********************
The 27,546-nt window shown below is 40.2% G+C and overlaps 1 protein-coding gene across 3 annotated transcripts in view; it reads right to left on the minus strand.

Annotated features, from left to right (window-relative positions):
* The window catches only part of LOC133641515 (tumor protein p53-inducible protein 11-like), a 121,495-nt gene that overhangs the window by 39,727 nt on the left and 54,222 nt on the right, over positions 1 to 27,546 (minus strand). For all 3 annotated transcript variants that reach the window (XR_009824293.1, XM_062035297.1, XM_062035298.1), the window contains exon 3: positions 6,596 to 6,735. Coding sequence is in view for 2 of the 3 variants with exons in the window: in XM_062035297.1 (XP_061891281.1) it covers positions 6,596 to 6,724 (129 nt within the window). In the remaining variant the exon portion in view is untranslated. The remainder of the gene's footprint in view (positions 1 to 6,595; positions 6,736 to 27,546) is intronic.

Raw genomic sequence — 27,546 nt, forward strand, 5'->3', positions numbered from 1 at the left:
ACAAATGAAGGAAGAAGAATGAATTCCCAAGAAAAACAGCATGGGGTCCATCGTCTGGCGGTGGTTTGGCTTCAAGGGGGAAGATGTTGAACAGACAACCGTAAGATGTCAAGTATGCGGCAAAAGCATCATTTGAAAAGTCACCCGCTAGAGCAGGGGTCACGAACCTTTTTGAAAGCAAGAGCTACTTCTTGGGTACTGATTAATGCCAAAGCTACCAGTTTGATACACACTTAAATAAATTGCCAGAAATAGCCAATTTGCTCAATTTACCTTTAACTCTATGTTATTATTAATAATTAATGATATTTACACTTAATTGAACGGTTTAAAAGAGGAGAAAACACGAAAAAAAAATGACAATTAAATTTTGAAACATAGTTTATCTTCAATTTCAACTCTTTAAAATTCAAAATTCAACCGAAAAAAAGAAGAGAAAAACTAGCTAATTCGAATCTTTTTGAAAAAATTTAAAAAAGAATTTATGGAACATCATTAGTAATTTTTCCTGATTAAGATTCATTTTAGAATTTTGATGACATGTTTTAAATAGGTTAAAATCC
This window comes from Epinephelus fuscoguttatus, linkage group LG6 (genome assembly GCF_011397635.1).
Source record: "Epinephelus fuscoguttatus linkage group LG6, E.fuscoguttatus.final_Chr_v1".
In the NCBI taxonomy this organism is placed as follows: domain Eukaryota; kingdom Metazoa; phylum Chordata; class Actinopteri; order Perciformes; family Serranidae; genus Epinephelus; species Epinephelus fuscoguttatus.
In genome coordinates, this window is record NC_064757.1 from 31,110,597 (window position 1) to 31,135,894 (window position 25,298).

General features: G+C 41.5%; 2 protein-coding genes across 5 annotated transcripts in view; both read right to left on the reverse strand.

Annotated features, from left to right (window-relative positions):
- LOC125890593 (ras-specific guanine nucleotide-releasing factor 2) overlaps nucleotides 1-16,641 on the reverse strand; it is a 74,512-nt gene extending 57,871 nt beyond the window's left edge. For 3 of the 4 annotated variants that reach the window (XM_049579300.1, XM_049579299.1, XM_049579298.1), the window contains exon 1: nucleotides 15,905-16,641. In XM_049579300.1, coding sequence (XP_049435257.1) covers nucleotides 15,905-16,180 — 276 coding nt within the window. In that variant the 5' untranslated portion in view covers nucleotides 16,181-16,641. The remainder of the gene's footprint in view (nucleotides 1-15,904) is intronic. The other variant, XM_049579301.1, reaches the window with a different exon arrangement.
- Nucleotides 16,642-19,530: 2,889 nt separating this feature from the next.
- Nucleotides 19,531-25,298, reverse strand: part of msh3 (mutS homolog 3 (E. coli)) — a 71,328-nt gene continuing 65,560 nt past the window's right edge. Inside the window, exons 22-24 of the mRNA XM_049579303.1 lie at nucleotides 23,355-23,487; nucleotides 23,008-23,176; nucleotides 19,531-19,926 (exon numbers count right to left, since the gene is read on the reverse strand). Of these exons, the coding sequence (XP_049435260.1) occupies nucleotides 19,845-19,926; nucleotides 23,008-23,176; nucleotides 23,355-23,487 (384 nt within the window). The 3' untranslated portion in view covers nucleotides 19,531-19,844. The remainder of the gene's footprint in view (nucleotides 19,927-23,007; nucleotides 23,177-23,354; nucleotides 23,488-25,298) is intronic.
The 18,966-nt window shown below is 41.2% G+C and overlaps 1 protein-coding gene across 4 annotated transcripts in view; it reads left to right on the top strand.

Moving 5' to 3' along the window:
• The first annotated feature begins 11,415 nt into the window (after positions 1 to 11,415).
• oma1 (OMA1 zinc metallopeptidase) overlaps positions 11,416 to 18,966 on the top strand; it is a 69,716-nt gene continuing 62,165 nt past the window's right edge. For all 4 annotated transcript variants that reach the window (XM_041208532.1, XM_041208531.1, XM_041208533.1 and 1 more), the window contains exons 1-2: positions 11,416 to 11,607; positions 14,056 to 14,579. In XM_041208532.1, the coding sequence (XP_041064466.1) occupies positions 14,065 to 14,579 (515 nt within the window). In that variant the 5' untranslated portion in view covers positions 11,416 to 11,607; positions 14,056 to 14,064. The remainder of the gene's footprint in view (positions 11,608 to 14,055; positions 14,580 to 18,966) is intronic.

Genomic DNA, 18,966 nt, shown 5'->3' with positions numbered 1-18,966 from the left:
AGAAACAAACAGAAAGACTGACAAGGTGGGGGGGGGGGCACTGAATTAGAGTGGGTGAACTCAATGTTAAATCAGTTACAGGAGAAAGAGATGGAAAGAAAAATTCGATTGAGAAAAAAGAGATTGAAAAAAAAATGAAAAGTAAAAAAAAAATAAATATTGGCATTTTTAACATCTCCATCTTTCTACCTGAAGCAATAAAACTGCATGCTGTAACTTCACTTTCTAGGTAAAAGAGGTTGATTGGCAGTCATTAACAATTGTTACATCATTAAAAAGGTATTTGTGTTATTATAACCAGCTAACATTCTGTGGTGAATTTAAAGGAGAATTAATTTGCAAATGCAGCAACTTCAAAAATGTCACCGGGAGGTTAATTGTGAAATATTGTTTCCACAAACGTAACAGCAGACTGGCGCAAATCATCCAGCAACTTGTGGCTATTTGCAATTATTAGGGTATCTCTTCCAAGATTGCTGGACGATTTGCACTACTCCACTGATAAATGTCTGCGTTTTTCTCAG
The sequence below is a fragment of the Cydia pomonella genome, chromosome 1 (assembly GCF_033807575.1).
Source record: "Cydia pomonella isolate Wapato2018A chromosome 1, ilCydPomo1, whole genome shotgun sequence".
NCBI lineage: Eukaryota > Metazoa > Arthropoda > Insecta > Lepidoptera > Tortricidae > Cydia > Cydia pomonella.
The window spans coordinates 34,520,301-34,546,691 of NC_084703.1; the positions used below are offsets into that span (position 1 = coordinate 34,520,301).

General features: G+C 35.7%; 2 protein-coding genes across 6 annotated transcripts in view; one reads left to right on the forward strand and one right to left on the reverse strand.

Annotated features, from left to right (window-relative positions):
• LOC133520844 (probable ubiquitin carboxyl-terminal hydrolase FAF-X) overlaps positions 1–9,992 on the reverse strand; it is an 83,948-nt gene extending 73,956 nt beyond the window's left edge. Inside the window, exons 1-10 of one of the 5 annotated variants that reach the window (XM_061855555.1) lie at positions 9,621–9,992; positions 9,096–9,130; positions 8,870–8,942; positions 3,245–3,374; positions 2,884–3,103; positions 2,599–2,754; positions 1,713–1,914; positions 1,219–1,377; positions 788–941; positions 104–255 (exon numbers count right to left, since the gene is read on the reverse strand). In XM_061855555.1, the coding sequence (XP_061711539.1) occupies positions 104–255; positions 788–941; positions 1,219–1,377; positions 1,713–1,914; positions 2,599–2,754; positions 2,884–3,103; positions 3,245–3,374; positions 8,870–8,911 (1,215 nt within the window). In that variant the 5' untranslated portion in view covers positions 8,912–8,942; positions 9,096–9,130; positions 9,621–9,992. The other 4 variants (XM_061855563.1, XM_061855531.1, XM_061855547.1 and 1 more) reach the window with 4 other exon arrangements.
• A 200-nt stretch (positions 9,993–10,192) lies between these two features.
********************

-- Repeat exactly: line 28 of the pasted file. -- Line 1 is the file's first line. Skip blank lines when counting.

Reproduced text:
• A 200-nt stretch (positions 9,993–10,192) lies between these two features.